St. Cross and St. Faith's Meadows

Client: Hampshire and Isle of Wight Wildlife Trust

Ownership is usually the best way to ensure that land is successfully managed for nature conservation. St. Faith's Meadow is owned by Winchester City Council, and St. Cross Meadows by St. Cross Hospital. In this case, the Trust are keen to manage all the areas and make a difference, but have no intention of declaring any of them as a nature reserve.

St. Cross Meadows

St. Cross, Winchester
Five Bridges Road, Grid Ref SU475272

St. Cross Hospital dates from the early 12th century, making it England's oldest charitable institution and longest running almshouse giving food and shelter to the needy. The tradition of providing the Wayfarer's Dole on request continues. It consists of a horn of beer and morsel of bread.
In April 2011 the Wildlife Trust took on a 5-year tenancy of the historic meadows around the medieval hospital. Grazing with cattle and sheep will be brought back to maintain the wildflowers and other wildlife characteristics of the meadows. The Trust's herd of British White cattle, one of England's oldest native breeds, are already at work.
Four adjoining meadows, called The Meadow, The Park, Mill Field and Dairy Field, almost surround the hospital and the cricket grounds to the south, while the River Itchen forms their eastern boundary. Although these meadows have been here for centuries you get the feeling that there is nothing particularly ancient aboout their names.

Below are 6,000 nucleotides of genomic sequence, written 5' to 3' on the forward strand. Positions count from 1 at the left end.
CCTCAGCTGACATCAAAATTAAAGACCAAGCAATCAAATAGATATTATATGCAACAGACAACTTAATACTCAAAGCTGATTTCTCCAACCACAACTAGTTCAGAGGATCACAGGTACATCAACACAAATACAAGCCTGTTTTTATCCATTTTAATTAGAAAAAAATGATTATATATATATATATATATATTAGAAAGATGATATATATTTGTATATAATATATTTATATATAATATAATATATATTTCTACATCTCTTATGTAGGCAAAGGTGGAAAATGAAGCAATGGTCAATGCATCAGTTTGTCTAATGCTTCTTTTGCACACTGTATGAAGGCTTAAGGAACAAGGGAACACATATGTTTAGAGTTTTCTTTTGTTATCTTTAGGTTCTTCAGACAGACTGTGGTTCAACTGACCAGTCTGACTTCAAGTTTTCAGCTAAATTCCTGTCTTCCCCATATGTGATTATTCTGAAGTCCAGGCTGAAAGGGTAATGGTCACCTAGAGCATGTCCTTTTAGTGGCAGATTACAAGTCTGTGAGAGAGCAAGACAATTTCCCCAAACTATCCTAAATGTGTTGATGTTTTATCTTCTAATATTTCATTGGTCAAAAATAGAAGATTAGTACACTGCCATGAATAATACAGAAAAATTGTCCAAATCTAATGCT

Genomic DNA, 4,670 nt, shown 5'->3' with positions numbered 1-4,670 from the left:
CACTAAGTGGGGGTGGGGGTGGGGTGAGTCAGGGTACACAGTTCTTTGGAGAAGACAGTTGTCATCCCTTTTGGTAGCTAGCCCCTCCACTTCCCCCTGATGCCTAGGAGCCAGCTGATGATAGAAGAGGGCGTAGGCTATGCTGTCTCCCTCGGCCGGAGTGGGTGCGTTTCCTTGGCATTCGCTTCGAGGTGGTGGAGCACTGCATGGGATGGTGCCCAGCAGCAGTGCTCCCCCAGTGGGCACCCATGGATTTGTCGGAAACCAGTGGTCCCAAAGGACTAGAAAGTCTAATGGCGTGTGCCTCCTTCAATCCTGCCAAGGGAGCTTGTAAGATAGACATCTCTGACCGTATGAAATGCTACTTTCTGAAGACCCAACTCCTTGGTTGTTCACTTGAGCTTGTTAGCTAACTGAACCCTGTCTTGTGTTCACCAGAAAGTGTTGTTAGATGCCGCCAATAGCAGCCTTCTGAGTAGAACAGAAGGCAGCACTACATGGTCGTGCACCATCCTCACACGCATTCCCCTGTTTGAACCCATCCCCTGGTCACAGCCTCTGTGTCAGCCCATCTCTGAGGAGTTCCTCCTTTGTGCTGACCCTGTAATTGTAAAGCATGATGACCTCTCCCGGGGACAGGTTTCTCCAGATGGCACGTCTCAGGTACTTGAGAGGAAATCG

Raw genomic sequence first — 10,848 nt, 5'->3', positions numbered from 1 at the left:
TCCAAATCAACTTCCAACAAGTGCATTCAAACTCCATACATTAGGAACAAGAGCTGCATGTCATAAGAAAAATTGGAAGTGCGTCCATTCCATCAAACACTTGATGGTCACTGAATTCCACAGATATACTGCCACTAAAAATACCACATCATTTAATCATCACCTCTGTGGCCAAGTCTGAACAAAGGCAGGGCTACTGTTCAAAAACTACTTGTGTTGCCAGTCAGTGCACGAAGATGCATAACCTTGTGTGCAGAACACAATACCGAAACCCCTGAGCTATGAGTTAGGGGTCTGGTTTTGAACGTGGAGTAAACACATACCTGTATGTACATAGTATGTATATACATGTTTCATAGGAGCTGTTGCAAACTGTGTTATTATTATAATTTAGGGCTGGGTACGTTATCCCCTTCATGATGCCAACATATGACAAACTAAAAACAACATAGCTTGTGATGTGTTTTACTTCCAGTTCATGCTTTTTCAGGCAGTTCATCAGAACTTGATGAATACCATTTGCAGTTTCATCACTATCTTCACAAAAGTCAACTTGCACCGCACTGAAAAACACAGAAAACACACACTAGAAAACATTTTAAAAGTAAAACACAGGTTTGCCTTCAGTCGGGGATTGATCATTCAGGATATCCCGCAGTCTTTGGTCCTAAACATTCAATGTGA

Not surprisingly, the meadows play an important part in the health and wildlife value of the river and its many tributaries. There are no restrictions on public access here. The Meadow, which lies to the north and east of the Hospital, is very popular to the point where growth is significantly controlled by trampling. Heavy visitor pressure and dogs jumping in and out of the river have resulted in eroded banks and an excessively wide channel. Characteristic features of a chalk river, such as clean gravel and a range of aquatic plants, are replaced with a build-up of silt. It is hoped to repair the banks and regain some riverside plants such as Purple Loosestrife and Flag Iris. To some extent this popularity is an advantage, making it easier to increase awareness of the area and even get some work done!
South of the hospital, down between Dairy Field and Mill Field, is the old milking shed. Fields used for dairy cattle generally need fertilisers, which give an advantage to some grasses at the expense of a diverse range of flowering plants. It is hoped to restore some of the variety by introducing seed from fields nearby.
Just about the whole length of the Itchen, 42km, is a Site of Special Scientific Interest (SSSI). Large parts of the floodplain were once maintained as water meadows, a labour-intensive method of maximising the yield from grassland. A fifth meadow in the management package is part of the SSSI and lies south of Five Bridges Road. It is called, wait for it, Five Bridges Road meadow.